my main problem isn't the recordings it's my onboard conexant soundcard. i will order a fiio e7 later this week.

 

 


I'm sorry. I (mistakenly) took your description of "a good pair of headphones is one that can be used without an amp, plays every bitrate from 128kbps or more well" to mean that you were running directly from an mp3 player into your headphones. Still, if you're dissatisfied with only certain songs, then the problem's likely related to the way those songs (or recordings) were made. An accurate set of electronics, by definition, shouldn't add or remove anything from the original sound. In fact, the more accurate your electronics, the worse a bad recording should sound. But you probably already knew that..

 


Edited by dynhm6 - 6/11/11 at 6:42pm
post #29 of 168
Quote:
Originally Posted by dynhm6 View Post




I'm sorry. I (mistakenly) took your description of "a good pair of headphones is one that can be used without an amp, plays every bitrate from 128kbps or more well" to mean that you were running directly from an mp3 player into your headphones. Still, if you're dissatisfied with only certain songs, then the problem's likely related to the way those songs (or recordings) were made. An accurate set of electronics, by definition, shouldn't add or remove anything from the original sound. In fact, the more accurate your electronics, the worse a bad recording should sound. But you probably already knew that..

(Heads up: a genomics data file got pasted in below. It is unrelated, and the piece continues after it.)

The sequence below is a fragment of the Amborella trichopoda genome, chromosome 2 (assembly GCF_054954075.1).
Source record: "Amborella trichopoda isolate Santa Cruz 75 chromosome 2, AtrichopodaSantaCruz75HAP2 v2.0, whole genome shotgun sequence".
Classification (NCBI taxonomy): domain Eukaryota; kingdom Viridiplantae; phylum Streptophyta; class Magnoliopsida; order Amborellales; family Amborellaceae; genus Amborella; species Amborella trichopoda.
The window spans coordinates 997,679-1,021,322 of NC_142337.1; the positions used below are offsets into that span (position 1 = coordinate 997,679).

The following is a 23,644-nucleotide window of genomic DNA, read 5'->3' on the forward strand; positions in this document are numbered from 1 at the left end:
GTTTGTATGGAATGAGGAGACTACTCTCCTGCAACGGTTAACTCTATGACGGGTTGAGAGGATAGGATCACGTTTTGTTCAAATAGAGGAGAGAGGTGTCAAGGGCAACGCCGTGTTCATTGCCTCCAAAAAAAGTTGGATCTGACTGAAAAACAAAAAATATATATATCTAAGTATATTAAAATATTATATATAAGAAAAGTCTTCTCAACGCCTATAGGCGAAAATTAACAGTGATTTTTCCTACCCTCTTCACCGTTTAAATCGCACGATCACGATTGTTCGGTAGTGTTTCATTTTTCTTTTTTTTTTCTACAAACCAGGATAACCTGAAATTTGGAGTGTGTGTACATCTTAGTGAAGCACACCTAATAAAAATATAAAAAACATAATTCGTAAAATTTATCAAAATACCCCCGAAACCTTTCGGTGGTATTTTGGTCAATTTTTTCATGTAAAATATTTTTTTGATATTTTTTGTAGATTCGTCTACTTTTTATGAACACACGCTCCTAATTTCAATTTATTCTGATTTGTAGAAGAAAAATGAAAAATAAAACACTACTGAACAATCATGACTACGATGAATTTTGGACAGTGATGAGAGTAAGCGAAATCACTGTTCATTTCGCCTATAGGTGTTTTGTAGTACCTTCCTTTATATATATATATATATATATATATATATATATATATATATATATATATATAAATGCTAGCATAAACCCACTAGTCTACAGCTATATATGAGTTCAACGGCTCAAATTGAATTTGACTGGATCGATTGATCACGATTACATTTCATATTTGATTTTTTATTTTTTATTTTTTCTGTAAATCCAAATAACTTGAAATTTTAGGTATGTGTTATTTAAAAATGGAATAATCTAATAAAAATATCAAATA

you tell me.
 does this sound harsh to you (disregard youtube quality)?

 

 

the chorus sounds harsh to me while the rest of the song seems to flow better. so is it my gear or the song?

 

post #30 of 168
Quote:
Originally Posted by bcasey25raptor View Post

you tell me.
does this sound harsh to you (disregard youtube quality)?

 

the chorus sounds harsh to me while the rest of the song seems to flow better. so is it my gear or the song?

 

 

Yes, the chorus sounds harsh relative to the rest of the song, which is likely due to the producer (or recording engineer) having overdriven the recording amplifiers to give the recording a more edgy sound - a common practice in pop music.

A couple of general comments: First, I wouldn't use Youtube videos to judge your equipment by. Instead, use a CD, LP, lossless WAV, AAC or (verified) 320kHz .mp3.

Second, again, heavy metal tends to be recorded to....well, let's just say less than audiophile standards. Sadly, there's little you can do about that other than to just enjoy the music the way it is.

Third, there're basically two fields of thought in audio: 1) the so-called straight-wire-with-gain approach, which, in absolute terms, means that your audio equipment neither adds nor detracts from the sound the producer/artist heard in the recording studio when they made the recording. In this case, the goal is to hear what's in the recording, warts and all; or 2) the tailor-the-sound-to-your-liking approach that says you have to find equipment that, together, produces a sound that, while perhaps not 100% accurate, allows you to modify (the adherents of the first approach would say distort) the original sound to tailor it to your liking. This latter approach is the reason why most audio systems have frequency response and other controls that allow you to modify the sound.

 

The bottom line is that unless you want to broaden your musical tastes, I would just enjoy the music and stop worrying about the warts it contains.